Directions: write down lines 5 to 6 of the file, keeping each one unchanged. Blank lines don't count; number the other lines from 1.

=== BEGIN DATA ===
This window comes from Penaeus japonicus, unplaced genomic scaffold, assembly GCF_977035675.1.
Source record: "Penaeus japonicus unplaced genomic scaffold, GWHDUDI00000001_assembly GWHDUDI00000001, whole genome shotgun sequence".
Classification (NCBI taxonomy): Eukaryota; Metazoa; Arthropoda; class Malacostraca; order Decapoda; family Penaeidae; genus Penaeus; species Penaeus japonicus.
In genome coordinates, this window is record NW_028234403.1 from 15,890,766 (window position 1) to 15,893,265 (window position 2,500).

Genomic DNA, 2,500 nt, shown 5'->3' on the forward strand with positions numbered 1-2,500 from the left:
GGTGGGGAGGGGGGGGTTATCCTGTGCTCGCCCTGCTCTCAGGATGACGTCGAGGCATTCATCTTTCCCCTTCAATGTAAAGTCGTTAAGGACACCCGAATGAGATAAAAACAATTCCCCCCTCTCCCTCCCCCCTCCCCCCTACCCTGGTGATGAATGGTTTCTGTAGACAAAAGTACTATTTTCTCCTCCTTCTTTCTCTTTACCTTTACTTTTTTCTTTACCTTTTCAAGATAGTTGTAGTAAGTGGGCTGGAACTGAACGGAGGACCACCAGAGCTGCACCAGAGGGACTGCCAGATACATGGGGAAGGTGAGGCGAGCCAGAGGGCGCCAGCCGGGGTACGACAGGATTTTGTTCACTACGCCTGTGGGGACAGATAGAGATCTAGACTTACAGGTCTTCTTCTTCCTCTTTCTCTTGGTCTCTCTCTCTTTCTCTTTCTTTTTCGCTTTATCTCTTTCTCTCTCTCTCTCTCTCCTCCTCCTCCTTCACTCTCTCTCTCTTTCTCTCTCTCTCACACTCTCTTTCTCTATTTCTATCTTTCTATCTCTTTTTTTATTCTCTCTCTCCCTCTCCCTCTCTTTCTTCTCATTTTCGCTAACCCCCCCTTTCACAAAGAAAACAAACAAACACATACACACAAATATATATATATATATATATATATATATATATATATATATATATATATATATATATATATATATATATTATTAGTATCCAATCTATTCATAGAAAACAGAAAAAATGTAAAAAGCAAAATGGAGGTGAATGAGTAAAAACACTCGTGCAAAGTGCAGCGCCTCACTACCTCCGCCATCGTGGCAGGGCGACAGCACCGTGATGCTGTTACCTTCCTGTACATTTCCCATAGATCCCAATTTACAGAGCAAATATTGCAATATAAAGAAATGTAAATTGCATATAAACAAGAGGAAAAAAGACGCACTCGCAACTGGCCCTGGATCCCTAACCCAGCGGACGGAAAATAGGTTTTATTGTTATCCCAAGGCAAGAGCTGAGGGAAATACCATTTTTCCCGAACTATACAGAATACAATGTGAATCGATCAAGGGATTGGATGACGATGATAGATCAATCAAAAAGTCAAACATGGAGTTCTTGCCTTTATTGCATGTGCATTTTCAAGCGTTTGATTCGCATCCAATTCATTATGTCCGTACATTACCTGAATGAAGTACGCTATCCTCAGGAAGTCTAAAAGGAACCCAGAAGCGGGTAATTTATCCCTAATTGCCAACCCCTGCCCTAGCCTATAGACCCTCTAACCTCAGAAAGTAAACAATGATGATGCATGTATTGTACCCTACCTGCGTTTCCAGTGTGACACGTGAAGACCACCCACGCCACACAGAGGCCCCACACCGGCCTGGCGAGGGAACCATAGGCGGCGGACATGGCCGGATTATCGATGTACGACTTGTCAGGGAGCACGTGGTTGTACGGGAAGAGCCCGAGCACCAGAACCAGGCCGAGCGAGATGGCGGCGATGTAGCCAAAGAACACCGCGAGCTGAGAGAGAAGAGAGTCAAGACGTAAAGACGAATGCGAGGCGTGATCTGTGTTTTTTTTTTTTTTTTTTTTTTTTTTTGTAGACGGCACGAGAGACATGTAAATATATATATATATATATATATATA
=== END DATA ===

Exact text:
Genomic DNA, 2,500 nt, shown 5'->3' on the forward strand with positions numbered 1-2,500 from the left:
GGTGGGGAGGGGGGGGTTATCCTGTGCTCGCCCTGCTCTCAGGATGACGTCGAGGCATTCATCTTTCCCCTTCAATGTAAAGTCGTTAAGGACACCCGAATGAGATAAAAACAATTCCCCCCTCTCCCTCCCCCCTCCCCCCTACCCTGGTGATGAATGGTTTCTGTAGACAAAAGTACTATTTTCTCCTCCTTCTTTCTCTTTACCTTTACTTTTTTCTTTACCTTTTCAAGATAGTTGTAGTAAGTGGGCTGGAACTGAACGGAGGACCACCAGAGCTGCACCAGAGGGACTGCCAGATACATGGGGAAGGTGAGGCGAGCCAGAGGGCGCCAGCCGGGGTACGACAGGATTTTGTTCACTACGCCTGTGGGGACAGATAGAGATCTAGACTTACAGGTCTTCTTCTTCCTCTTTCTCTTGGTCTCTCTCTCTTTCTCTTTCTTTTTCGCTTTATCTCTTTCTCTCTCTCTCTCTCTCCTCCTCCTCCTTCACTCTCTCTCTCTTTCTCTCTCTCTCACACTCTCTTTCTCTATTTCTATCTTTCTATCTCTTTTTTTATTCTCTCTCTCCCTCTCCCTCTCTTTCTTCTCATTTTCGCTAACCCCCCCTTTCACAAAGAAAACAAACAAACACATACACACAAATATATATATATATATATATATATATATATATATATATATATATATATATATATATATATATATATATTATTAGTATCCAATCTATTCATAGAAAACAGAAAAAATGTAAAAAGCAAAATGGAGGTGAATGAGTAAAAACACTCGTGCAAAGTGCAGCGCCTCACTACCTCCGCCATCGTGGCAGGGCGACAGCACCGTGATGCTGTTACCTTCCTGTACATTTCCCATAGATCCCAATTTACAGAGCAAATATTGCAATATAAAGAAATGTAAATTGCATATAAACAAGAGGAAAAAAGACGCACTCGCAACTGGCCCTGGATCCCTAACCCAGCGGACGGAAAATAGGTTTTATTGTTATCCCAAGGCAAGAGCTGAGGGAAATACCATTTTTCCCGAACTATACAGAATACAATGTGAATCGATCAAGGGATTGGATGACGATGATAGATCAATCAAAAAGTCAAACATGGAGTTCTTGCCTTTATTGCATGTGCATTTTCAAGCGTTTGATTCGCATCCAATTCATTATGTCCGTACATTACCTGAATGAAGTACGCTATCCTCAGGAAGTCTAAAAGGAACCCAGAAGCGGGTAATTTATCCCTAATTGCCAACCCCTGCCCTAGCCTATAGACCCTCTAACCTCAGAAAGTAAACAATGATGATGCATGTATTGTACCCTACCTGCGTTTCCAGTGTGACACGTGAAGACCACCCACGCCACACAGAGGCCCCACACCGGCCTGGCGAGGGAACCATAGGCGGCGGACATGGCCGGATTATCGATGTACGACTTGTCAGGGAGCACGTGGTTGTACGGGAAGAGCCCGAGCACCAGAACCAGGCCGAGCGAGATGGCGGCGATGTAGCCAAAGAACACCGCGAGCTGAGAGAGAAGAGAGTCAAGACGTAAAGACGAATGCGAGGCGTGATCTGTGTTTTTTTTTTTTTTTTTTTTTTTTTTTGTAGACGGCACGAGAGACATGTAAATATATATATATATATATATATATA